The Real Estate Blues

As I have previously mentioned, we currently own a duplex and rent out the other half.  We have been saving for another investment property and I will casually browse the listings to see what is available and we have even checked some out.  Unfortunately, they are pretty expensive so we need to save a little more to make sure we have 20% down plus closing costs and still leaving us a cash reserve.  I read a lot of blogs and get complete envy over the real estate pricing that other people talk about.  I see people buying single family homes for less than $100,000 and 4-plexes listed for $150,000.  This is so discouraging for me as we could easily snatch ones of these up but where I live, we just do not have options in that price range.  Most of the ones we have looked at in town, which admittedly are a little more expensive then surrounding towns, have been around $325,000-375,000.

For fun I decided to do a little search for less expensive homes, including surrounding towns, just to see what I could find.  For a single family home within my entire county, there were 2 homes listed that we not mobile homes or condos for $100,000 or less.  Out of these two, one was a 1/2 hour away and looked pretty scary from the photos and the other had this is in description: “Property sold As-Is. All must sign a Hold Harmless before entering.”  Um, no.

I decided to expand this search for homes listed between $100,000-$150,000.  At first glance it seemed there were many more options but in reality there were only two that were not in 55+ age communities.  Out of these, one was on a super busy road and although it is currently a single family home had this in the listing description: “…this is the perfect opportunity for light service industry.”  Not a place I would want to live or own a rental.  The second was listed “as is” for $124,900.  No thank you.

There were absolutely no multi-family properties listed in my entire county for $150,000 or less.  For under $200,00 there were 3 listed.  Here is a summary:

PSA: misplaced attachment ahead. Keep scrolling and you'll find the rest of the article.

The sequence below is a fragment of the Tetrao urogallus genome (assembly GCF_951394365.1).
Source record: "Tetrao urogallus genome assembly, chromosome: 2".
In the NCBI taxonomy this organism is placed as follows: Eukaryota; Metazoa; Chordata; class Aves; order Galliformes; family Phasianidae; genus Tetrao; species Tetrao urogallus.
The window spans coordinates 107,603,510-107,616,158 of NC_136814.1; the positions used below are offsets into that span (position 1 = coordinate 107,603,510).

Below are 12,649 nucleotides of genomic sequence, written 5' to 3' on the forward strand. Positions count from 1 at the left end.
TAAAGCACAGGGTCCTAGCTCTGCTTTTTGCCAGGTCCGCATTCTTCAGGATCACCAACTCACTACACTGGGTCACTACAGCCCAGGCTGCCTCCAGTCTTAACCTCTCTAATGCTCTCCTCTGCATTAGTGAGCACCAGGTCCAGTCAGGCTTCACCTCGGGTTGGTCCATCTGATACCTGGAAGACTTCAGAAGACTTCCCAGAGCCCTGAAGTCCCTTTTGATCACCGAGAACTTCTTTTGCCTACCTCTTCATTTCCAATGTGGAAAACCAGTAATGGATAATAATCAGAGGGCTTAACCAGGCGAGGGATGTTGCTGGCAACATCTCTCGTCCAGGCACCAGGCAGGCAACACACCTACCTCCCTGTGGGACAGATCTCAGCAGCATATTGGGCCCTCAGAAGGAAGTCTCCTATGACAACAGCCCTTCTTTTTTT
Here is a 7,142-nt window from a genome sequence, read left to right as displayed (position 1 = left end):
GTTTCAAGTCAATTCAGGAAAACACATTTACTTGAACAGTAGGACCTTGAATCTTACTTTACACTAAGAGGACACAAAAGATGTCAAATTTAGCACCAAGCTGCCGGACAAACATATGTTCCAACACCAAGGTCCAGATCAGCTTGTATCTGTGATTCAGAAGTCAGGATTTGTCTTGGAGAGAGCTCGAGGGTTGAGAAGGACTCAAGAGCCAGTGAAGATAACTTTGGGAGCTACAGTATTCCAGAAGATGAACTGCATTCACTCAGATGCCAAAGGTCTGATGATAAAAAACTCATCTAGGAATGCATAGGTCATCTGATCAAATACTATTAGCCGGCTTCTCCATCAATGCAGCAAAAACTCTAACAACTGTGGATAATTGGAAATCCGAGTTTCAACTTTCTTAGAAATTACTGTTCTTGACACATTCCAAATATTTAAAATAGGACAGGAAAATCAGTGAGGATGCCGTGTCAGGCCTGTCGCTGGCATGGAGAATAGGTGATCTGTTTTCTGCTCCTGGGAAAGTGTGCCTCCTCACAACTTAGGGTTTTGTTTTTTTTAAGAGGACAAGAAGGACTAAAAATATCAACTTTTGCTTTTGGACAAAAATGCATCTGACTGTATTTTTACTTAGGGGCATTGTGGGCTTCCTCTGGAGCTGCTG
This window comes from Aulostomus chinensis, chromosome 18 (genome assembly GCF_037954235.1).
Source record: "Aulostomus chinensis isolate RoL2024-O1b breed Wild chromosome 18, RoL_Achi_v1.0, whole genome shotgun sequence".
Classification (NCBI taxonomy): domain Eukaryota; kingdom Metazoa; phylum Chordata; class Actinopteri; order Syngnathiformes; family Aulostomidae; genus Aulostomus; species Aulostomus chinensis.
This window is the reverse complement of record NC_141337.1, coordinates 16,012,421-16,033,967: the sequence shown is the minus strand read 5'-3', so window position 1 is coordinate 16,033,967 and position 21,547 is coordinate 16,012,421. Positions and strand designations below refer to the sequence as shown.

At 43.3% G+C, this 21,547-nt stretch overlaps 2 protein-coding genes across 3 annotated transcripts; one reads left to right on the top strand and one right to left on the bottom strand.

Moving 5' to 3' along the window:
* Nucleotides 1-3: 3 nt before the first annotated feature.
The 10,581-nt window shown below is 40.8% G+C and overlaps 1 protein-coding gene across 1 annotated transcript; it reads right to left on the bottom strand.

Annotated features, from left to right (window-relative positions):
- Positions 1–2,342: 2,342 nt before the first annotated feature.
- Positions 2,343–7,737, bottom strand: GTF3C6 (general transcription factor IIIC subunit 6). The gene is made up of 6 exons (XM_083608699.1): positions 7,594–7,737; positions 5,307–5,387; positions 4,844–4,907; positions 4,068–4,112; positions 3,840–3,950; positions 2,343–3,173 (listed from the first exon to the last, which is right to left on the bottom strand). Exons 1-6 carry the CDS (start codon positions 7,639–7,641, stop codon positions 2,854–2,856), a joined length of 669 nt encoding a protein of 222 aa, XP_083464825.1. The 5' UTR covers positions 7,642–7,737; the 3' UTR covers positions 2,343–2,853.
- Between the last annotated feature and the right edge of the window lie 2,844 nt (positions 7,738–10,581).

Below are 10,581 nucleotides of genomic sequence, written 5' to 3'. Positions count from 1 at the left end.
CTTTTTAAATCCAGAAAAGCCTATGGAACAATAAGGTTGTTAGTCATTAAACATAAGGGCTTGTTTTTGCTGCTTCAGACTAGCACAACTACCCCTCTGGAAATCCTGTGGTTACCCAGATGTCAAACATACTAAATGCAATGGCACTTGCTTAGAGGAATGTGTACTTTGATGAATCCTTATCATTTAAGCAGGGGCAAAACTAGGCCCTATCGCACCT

a) $200,000 in the next town over but “needs a bit of TLC”.  I am never sure that that means.  It could be fine and just need cosmetic work or it could be a dump.  Based on what I know about real estate in our area I bet it is the latter.
b) $195,000 for Single family home and a mobile home on the same lot (I do not want a mobile home as it attracts a different type of renter)
c) $192,000 for a duplex with no description but based on the photos alone needs a lot of work

Just to show I am not just being a snob, here are photos of each of these three options:

Option A - "Needs a little TLC"
Option A – “Needs a little TLC”
Option B - single family with mobile home
Option B – single family with mobile home
Option C - looks like it needs to be gutted
Option C – looks like it needs to be gutted

I will admit that we are a little picky as to what we are looking for because I do not want this to be a nightmare or money pit.

Here are some of our criteria:

1) Within a reasonable driving distance to our current home (preferably right in town because rents are high and it would be easier to keep an eye on and manage but we are willing to drive 30 mins if needed).
2) Is nice enough that I would feel comfortable living there for a short amount of time. It doesn’t have to be perfect, but if it is a dive or in the wrong neighborhood, it is going to attract the wrong clientele.  (I currently live in one of the most diverse parts of the state but I avoid certain streets).
3) Be nice enough to price out the cheap college aged students who might not show as much respect for the property (there are stories of tenants snowboarding off of our roof before we owned our duplex).

When there is an investment property that does show up on the market in town, if it is at all decent it is usually snatched up within a week.  I came across one the day it was listed and it had an offer by the next day, for more than the listing price, even though the buyer was only able to see one of the two units.  Our realtor gave us an update this week and it was listed for $369,000 and closed for $373,000 within 43 days of listing with a conventional loan.  It’s hard to compete.

So for now, we just continue to squirrel away money into our cash savings which is sitting making a whopping 1% interest until we can find a viable option that we can afford and fits our criteria.

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